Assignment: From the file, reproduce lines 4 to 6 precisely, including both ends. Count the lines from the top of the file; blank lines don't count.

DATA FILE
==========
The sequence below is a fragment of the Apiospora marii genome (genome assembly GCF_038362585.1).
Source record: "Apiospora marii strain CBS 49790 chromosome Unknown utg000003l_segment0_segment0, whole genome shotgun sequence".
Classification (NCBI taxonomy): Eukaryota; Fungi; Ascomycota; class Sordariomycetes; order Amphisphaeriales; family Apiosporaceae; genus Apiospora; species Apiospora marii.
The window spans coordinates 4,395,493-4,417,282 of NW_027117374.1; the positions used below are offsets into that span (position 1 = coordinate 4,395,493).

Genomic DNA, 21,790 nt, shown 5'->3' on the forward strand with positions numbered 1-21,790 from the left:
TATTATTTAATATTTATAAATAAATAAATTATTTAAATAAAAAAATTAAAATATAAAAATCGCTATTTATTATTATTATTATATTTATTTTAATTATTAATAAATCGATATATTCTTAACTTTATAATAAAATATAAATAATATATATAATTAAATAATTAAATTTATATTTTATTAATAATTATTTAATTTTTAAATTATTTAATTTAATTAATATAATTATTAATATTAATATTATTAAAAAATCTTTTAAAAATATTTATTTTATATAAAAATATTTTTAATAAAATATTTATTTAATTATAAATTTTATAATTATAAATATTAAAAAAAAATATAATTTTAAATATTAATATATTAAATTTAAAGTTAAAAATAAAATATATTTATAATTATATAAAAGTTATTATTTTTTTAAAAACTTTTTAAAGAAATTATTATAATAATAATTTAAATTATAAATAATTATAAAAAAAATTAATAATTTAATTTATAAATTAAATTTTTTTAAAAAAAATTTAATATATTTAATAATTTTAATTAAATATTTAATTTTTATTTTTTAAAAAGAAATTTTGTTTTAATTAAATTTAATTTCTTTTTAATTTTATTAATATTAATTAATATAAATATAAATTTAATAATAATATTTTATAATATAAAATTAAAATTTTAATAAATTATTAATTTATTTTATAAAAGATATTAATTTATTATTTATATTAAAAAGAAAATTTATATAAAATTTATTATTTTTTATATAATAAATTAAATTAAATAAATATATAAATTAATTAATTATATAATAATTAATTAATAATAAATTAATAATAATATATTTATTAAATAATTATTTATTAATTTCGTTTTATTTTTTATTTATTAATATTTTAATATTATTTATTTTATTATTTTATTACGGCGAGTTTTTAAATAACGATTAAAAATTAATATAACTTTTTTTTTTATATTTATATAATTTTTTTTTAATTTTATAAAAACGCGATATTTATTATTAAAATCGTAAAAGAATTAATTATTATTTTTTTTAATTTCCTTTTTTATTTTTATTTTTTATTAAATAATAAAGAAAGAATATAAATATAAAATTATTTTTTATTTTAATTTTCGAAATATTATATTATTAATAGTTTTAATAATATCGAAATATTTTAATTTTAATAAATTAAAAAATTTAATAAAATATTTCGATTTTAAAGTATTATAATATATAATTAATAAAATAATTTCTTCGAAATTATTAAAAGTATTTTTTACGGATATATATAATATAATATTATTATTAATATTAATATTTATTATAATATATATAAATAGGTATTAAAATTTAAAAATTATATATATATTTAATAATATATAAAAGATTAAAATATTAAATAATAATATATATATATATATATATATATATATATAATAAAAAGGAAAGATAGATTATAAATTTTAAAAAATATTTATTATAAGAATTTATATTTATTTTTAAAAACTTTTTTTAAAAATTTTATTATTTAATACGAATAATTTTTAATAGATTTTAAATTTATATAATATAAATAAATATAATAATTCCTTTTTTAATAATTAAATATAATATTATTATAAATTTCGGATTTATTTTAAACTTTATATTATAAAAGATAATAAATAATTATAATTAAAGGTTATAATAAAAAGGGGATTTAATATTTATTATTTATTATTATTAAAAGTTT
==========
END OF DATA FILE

The window spans coordinates 4,395,493-4,417,282 of NW_027117374.1; the positions used below are offsets into that span (position 1 = coordinate 4,395,493).

Genomic DNA, 21,790 nt, shown 5'->3' on the forward strand with positions numbered 1-21,790 from the left:
TATTATTTAATATTTATAAATAAATAAATTATTTAAATAAAAAAATTAAAATATAAAAATCGCTATTTATTATTATTATTATATTTATTTTAATTATTAATAAATCGATATATTCTTAACTTTATAATAAAATATAAATAATATATATAATTAAATAATTAAATTTATATTTTATTAATAATTATTTAATTTTTAAATTATTTAATTTAATTAATATAATTATTAATATTAATATTATTAAAAAATCTTTTAAAAATATTTATTTTATATAAAAATATTTTTAATAAAATATTTATTTAATTATAAATTTTATAATTATAAATATTAAAAAAAAATATAATTTTAAATATTAATATATTAAATTTAAAGTTAAAAATAAAATATATTTATAATTATATAAAAGTTATTATTTTTTTAAAAACTTTTTAAAGAAATTATTATAATAATAATTTAAATTATAAATAATTATAAAAAAAATTAATAATTTAATTTATAAATTAAATTTTTTTAAAAAAAATTTAATATATTTAATAATTTTAATTAAATATTTAATTTTTATTTTTTAAAAAGAAATTTTGTTTTAATTAAATTTAATTTCTTTTTAATTTTATTAATATTAATTAATATAAATATAAATTTAATAATAATATTTTATAATATAAAATTAAAATTTTAATAAATTATTAATTTATTTTATAAAAGATATTAATTTATTATTTATATTAAAAAGAAAATTTATATAAAATTTATTATTTTTTATATAATAAATTAAATTAAATAAATATATAAATTAATTAATTATATAATAATTAATTAATAATAAATTAATAATAATATATTTATTAAATAATTATTTATTAATTTCGTTTTATTTTTTATTTATTAATATTTTAATATTATTTATTTTATTATTTTATTACGGCGAGTTTTTAAATAACGATTAAAAATTAATATAACTTTTTTTTTTATATTTATATAATTTTTTTTTAATTTTATAAAAACGCGATATTTATTATTAAAATCGTAAAAGAATTAATTATTATTTTTTTTAATTTCCTTTTTTATTTTTATTTTTTATTAAATAATAAAGAAAGAATATAAATATAAAATTATTTTTTATTTTAATTTTCGAAATATTATATTATTAATAGTTTTAATAATATCGAAATATTTTAATTTTAATAAATTAAAAAATTTAATAAAATATTTCGATTTTAAAGTATTATAATATATAATTAATAAAATAATTTCTTCGAAATTATTAAAAGTATTTTTTACGGATATATATAATATAATATTATTATTAATATTAATATTTATTATAATATATATAAATAGGTATTAAAATTTAAAAATTATATATATATTTAATAATATATAAAAGATTAAAATATTAAATAATAATATATATATATATATATATATATATATATAATAAAAAGGAAAGATAGATTATAAATTTTAAAAAATATTTATTATAAGAATTTATATTTATTTTTAAAAACTTTTTTTAAAAATTTTATTATTTAATACGAATAATTTTTAATAGATTTTAAATTTATATAATATAAATAAATATAATAATTCCTTTTTTAATAATTAAATATAATATTATTATAAATTTCGGATTTATTTTAAACTTTATATTATAAAAGATAATAAATAATTATAATTAAAGGTTATAATAAAAAGGGGATTTAATATTTATTATTTATTATTATTAAAAGTTT